News in 5: Newport News man charged in death of Williamsburg teen

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We’ll see unseasonably warm weather today, with highs reaching the mid-60s, according to Meteorologist Myles Henderson of WTKR News 3. 

Tomorrow will be the warmest day of the week, but scattered showers are possible throughout the day. Cooler temperatures in the low to mid-50s are on the way for the weekend, and rain will move in on Sunday.

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Now to the news.


1. A missing Williamsburg teen’s death was ruled a homicide. Now, a Newport News man has been charged in the case.

  • An arrest was made Tuesday in the murder of an 18-year-old woman who went missing from Williamsburg, according to the Isle of Wight County Sheriff’s Office. 
  • Aonesty Selby was found dead on Blue Ridge Trail in Windsor, which is a remote part of the county. An autopsy determined Selby’s cause of death was homicide by a single gunshot wound.
  • Selby was reported missing Friday, the same day her body was found by police. Her family said they had not heard from her since Wednesday, Jan. 11, which was only a day after her 18th birthday. Investigators say Selby had been hanging out with several other people before her death. 
  • “We know on the 11th, she left Williamsburg. She went somewhere in Newport News,” Tommy Potter, a spokesperson for the Isle of Wight County Sheriff’s Office, told WAVY News. “She was in Newport News on the afternoon of the 11th. We know roughly around 8:30 to 8:40 in the evening on the 11th was the last known communications with the individual,” Potter said. 
  • On Tuesday, Andarius McClelland, 21 of Newport News, was arrested in the case, according to an update by the Isle of Wight County Sheriff’s Office. He has been charged with second-degree murder and the use or display of a firearm while committing a felony.
  • McClelland was taken into custody at the home he shares with his brother in Newport News, officials say. He was transported to Isle of Wight County to be processed.
Aonesty Selby. (Photo by the James City County Police Department)

2. Parents and teachers addressed the Newport News School Board for the first time since the shooting at Richneck Elementary.

  • Parents, teachers and students spent more than three hours discussing school security concerns before the Newport News School Board Tuesday night, 13NewsNow reports. The meeting marked the first time they were able to speak directly to the board since a 6-year-old student shot his teacher at Richneck Elementary.
  • Dozens of people signed up to speak, with many becoming emotional. A wide range of topics were discussed, including the proposed use of metal detectors and the increase in gun violence in schools. Parents and teachers alike emphasized that children should never be afraid to go to school. 
  • “I send my kids to school and find myself praying to God that they will return safely,” one mother said.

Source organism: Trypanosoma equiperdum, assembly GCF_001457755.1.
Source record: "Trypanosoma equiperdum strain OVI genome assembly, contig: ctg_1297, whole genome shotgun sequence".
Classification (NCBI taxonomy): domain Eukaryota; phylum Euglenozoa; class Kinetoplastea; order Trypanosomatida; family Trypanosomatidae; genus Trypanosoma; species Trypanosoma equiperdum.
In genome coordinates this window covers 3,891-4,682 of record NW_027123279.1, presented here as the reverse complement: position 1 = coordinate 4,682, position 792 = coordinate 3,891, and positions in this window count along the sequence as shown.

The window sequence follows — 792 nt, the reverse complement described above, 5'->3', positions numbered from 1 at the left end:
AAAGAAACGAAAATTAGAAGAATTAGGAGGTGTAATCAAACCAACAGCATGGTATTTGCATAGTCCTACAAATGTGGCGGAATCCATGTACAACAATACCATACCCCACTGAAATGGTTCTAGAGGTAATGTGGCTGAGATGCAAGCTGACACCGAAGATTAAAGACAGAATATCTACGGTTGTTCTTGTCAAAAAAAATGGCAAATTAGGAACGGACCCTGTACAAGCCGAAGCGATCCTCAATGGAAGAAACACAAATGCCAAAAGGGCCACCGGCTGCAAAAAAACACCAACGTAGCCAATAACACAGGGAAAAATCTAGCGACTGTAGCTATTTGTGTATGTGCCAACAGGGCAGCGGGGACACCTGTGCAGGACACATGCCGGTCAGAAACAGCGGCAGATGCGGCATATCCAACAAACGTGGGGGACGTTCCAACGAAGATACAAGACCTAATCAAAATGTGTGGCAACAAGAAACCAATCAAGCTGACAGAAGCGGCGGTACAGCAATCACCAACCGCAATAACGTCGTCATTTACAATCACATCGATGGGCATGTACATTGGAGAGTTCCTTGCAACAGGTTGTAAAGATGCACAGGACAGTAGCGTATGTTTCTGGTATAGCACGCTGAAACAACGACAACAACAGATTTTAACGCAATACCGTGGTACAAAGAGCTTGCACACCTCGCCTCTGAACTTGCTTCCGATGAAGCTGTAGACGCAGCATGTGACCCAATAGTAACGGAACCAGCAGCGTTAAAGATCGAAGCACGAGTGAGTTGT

• All Newport News schools will soon be installing metal detectors, including elementary schools, according to an announcement made by school officials Thursday afternoon. 
    • A total of 90 detectors will be used by the school system, and all students, faculty and staff will be required to walk through them. 
    • According to School Board Chairwoman Lisa Surles-Law, the detectors will be installed at Richneck first so that they’ll be in place when the building reopens. The remaining detectors will be distributed to all of the other schools in the district, and some schools will have more than one. 
  • Richneck Elementary is also under new leadership following the shooting. Karen Lynch, the district’s Extended Learning supervisor and a former elementary school principal, is now the head of the Richneck administration.
    • The change in leadership comes after the division’s superintendent revealed that administrators knew the 6-year-old boy may have had a gun in his possession prior to the shooting but did not locate the gun despite searching his backpack. 
    • Michelle Price, a spokesperson for the Newport News school district, told the AP that school officials received a tip about the gun but did not find it before the child shot his teacher. 
  • “I’m not able to comment on whether other searches may have occurred, except for the fact that the superintendent has shared that the student’s backpack was searched and nothing was found at the time,” Price said.
  • First-grade teacher Abby Zwerner, 25, of Williamsburg, was shot in the chest during the altercation with the child, and police emphasized that the shooting was “intentional.” Zwerner’s injuries were initially described as life-threatening, but her condition improved and she is said to be in stable condition as she continues to recover at a local hospital. The child is being held at a medical facility as the investigation continues.

3. Hibachi 2 Go! is now open for business in Williamsburg; King Crab Juicy Seafood has closed.